which my dad got us for Christmas in the early ’70s” he says. “The fact that you could put a
green static cling gel over the screen to get color was the advancement of technology. I was an
artist. I was a filmmaker. I went to school for film, and I never really connected with video
games. Nothing drew me to video games at all growing up other than, ‘Hey, this is fun, this is

Colin says he “backed into” the video game industry when in 1982 he answered a classified ad
for an artist from the Bally/Midway company. He thought they were looking for someone to
paint pictures on pinball machines.

“I went in expecting to be interviewed for a job as a pinball back-glass artist,” he says “The
gentleman who interviewed me, George Gomez, was the heart and soul of Bally/Midway’s new
in-house development group. He told me they wanted me to do art for video games, that they
need someone who understands the principals of animation because they want this stuff to look

Colin says that he was “crushed,” but that he “kept a smile plastered on my face the whole
interview.” The pay was good, so he reluctantly accepted the job, which he ended up loving.
“I started by working with a programmer named Bob Dinnerman on Discs of Tron,” he says. “I
fell in love. I thought, ‘There is so much I can do with this. There are so many ways to push this
industry.’ The restrictions on 16 colors and the pixels…the challenge grabbed me completely,
totally engaged me. I did a complete 180. I was in love with making games and coming up with
things that hadn’t been done before. I stumbled into this industry at exactly the right time.”

Colin proceeded to work on such arcade classics as Arch Rivals and Rampage: World Tour (a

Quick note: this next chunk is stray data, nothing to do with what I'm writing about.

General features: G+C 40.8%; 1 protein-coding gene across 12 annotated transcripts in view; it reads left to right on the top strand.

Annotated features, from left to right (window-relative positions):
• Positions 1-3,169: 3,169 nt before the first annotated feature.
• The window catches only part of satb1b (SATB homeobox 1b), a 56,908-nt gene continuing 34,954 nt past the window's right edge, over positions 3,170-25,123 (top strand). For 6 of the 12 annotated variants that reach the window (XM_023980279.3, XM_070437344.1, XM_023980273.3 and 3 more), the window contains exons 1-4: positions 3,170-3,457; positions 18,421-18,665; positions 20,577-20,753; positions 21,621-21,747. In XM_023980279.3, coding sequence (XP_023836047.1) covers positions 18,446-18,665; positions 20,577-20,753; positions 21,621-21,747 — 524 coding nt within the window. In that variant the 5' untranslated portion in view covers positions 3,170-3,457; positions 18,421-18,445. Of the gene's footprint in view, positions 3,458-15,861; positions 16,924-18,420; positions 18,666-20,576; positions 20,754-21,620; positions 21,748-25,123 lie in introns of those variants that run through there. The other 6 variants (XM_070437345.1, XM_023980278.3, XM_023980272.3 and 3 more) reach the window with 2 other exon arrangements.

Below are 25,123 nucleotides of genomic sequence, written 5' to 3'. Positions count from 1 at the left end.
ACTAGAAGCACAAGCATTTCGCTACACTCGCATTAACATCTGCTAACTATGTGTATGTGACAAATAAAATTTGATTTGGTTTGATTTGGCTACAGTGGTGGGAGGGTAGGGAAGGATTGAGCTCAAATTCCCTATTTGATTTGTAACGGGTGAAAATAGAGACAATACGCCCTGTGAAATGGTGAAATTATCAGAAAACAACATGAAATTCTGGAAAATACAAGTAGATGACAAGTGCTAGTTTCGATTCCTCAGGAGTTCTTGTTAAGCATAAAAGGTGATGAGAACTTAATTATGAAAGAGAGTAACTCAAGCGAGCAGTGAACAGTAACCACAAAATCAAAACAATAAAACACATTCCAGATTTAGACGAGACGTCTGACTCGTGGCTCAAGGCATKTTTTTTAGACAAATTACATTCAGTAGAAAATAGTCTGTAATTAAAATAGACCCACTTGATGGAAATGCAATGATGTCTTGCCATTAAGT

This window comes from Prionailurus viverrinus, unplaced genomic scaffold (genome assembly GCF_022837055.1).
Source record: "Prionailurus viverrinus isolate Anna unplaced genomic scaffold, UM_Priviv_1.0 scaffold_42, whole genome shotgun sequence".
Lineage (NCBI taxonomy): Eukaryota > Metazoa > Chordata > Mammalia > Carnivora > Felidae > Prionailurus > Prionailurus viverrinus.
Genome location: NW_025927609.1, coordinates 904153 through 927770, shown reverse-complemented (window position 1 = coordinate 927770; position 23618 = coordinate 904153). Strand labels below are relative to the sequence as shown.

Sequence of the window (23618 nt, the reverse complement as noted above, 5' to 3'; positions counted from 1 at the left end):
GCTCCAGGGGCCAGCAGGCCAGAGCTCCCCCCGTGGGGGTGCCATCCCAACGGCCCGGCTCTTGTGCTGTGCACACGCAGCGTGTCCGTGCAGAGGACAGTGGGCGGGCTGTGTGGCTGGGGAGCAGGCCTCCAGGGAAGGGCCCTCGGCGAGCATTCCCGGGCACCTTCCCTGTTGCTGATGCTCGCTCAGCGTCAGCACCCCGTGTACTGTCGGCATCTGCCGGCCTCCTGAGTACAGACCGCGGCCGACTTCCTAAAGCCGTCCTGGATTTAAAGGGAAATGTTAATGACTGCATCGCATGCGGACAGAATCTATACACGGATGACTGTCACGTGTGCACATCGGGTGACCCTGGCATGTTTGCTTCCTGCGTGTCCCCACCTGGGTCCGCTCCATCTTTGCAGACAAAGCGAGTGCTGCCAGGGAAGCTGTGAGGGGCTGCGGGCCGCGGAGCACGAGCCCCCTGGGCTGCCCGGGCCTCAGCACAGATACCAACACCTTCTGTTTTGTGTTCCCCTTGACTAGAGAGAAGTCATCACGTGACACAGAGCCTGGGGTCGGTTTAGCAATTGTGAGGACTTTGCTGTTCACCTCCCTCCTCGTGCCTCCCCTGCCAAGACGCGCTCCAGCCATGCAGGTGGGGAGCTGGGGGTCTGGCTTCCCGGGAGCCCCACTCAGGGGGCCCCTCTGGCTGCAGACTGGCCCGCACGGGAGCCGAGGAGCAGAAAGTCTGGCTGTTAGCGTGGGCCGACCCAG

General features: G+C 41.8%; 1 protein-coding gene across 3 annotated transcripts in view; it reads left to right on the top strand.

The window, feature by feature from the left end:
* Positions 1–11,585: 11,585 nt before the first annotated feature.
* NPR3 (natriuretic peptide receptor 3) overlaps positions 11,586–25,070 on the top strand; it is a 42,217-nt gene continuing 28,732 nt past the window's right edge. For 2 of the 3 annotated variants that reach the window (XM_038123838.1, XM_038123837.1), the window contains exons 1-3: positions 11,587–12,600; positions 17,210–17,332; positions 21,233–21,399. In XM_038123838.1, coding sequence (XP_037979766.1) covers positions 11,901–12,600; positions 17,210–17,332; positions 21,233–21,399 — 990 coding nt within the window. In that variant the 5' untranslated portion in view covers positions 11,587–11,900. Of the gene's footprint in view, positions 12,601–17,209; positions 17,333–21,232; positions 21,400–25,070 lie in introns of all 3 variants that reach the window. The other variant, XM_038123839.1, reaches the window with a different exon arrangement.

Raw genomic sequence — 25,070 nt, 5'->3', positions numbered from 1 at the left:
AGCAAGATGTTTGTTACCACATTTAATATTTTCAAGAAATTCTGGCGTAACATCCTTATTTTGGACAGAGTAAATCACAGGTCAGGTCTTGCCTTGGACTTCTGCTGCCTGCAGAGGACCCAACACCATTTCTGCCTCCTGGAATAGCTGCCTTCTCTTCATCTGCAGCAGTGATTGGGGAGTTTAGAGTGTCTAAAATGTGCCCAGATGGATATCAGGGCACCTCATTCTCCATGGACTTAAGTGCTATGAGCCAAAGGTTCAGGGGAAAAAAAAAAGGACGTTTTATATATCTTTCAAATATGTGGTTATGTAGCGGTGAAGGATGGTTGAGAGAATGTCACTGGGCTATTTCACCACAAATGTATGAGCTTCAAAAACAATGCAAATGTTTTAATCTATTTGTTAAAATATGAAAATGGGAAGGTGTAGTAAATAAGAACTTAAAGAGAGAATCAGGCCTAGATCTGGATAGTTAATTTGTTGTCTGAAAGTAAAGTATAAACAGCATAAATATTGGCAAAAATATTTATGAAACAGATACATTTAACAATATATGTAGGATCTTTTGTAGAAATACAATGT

sequel to Rampage), as well as General Chaos for the Sega Genesis. He worked on numerous
other games as well, and today he’s the CEO of Game Refuge Inc., a company he co-founded in
1992 with Jeff Nauman. Game Refuge creates games for arcades, consoles, casinos, computers,
touchscreen countertop machines, mobile devices, and Facebook.

Colin is looking forward to coming out to Let’s Play and meeting and greeting fans.
“Some of the nicest fans and collectors are in Texas,” he says. “I don’t think I get embraced
anywhere as much as I do in Texas. They are so welcoming, and they tell me great places to go
after the show.”

Colin has appeared at numerous trade shows around the country, but he didn’t even know about
video game conventions until a few years ago when Doc Mack, owner of the Galloping Ghost
Arcade near Chicago, turned him onto them.

“I went with him to a couple of shows, and then I started getting invited,” he says. “It blew me
away. It’s incredibly flattering that people remember my games, and they share their stories
about how this was the game they played, this was the one I played with my brother…The stories
are wonderful, but some of them will break your heart. ‘This was the game I played with my
friend in the seventh grade before he died.’ I’m thrilled and humbled at the same time.”
Other special guests who will appear at Let’s Play include voice actor John St. John (Duke
Nukem), voice actor Dameon Clarke (Borderlands), cosplayer Dee Rich, YouTuber The 8-Bit
Guy, and voice actor Jeff Baker (Star Trek: Legacy), among others. A 30 th anniversary
celebration of The Wizard video game movie will take place, featuring actor Luke Edwards, who
played Jimmy Woods in the film. The Wizard writer David Chisolm and producer Ken Topolsky
will be there as well.



Brett Weiss Brett Weiss (44 Posts)

A full-time freelance writer, Brett Weiss is the author of the Classic Home Video Games series, The 100 Greatest Console Video Games: 1977-1987, Encyclopedia of KISS, and various other books, including the forthcoming The SNES Omnibus: The Super Nintendo and Its Games, Vol. 1 (A–M). He’s had articles published in numerous magazines and newspapers, including the Fort Worth Star-Telegram, Game Informer, Classic Gamer Magazine, Video Game Trader, Video Game Collector, Filmfax, Fangoria, and AntiqueWeek, among others.  Check him out at